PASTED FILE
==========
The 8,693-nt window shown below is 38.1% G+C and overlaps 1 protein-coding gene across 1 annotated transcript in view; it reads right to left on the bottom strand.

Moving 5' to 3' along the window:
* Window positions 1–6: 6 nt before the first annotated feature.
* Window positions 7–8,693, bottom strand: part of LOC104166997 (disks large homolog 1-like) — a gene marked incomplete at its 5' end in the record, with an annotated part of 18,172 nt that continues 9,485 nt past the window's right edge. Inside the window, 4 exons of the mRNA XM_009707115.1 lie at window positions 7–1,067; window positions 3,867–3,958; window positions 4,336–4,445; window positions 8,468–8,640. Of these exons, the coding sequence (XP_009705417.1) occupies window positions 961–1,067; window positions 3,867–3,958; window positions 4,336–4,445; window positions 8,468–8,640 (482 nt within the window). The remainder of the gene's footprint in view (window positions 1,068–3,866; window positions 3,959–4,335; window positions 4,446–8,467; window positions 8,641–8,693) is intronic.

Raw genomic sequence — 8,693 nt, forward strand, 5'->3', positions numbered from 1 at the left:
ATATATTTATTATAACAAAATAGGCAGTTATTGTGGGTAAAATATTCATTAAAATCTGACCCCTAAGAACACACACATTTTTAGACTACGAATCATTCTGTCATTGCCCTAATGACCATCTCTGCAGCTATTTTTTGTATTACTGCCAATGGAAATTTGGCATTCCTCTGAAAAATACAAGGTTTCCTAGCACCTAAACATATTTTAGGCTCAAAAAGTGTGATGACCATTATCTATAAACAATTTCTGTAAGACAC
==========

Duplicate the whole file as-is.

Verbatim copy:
The 8,693-nt window shown below is 38.1% G+C and overlaps 1 protein-coding gene across 1 annotated transcript in view; it reads right to left on the bottom strand.

Moving 5' to 3' along the window:
* Window positions 1–6: 6 nt before the first annotated feature.
* Window positions 7–8,693, bottom strand: part of LOC104166997 (disks large homolog 1-like) — a gene marked incomplete at its 5' end in the record, with an annotated part of 18,172 nt that continues 9,485 nt past the window's right edge. Inside the window, 4 exons of the mRNA XM_009707115.1 lie at window positions 7–1,067; window positions 3,867–3,958; window positions 4,336–4,445; window positions 8,468–8,640. Of these exons, the coding sequence (XP_009705417.1) occupies window positions 961–1,067; window positions 3,867–3,958; window positions 4,336–4,445; window positions 8,468–8,640 (482 nt within the window). The remainder of the gene's footprint in view (window positions 1,068–3,866; window positions 3,959–4,335; window positions 4,446–8,467; window positions 8,641–8,693) is intronic.

Raw genomic sequence — 8,693 nt, forward strand, 5'->3', positions numbered from 1 at the left:
ATATATTTATTATAACAAAATAGGCAGTTATTGTGGGTAAAATATTCATTAAAATCTGACCCCTAAGAACACACACATTTTTAGACTACGAATCATTCTGTCATTGCCCTAATGACCATCTCTGCAGCTATTTTTTGTATTACTGCCAATGGAAATTTGGCATTCCTCTGAAAAATACAAGGTTTCCTAGCACCTAAACATATTTTAGGCTCAAAAAGTGTGATGACCATTATCTATAAACAATTTCTGTAAGACAC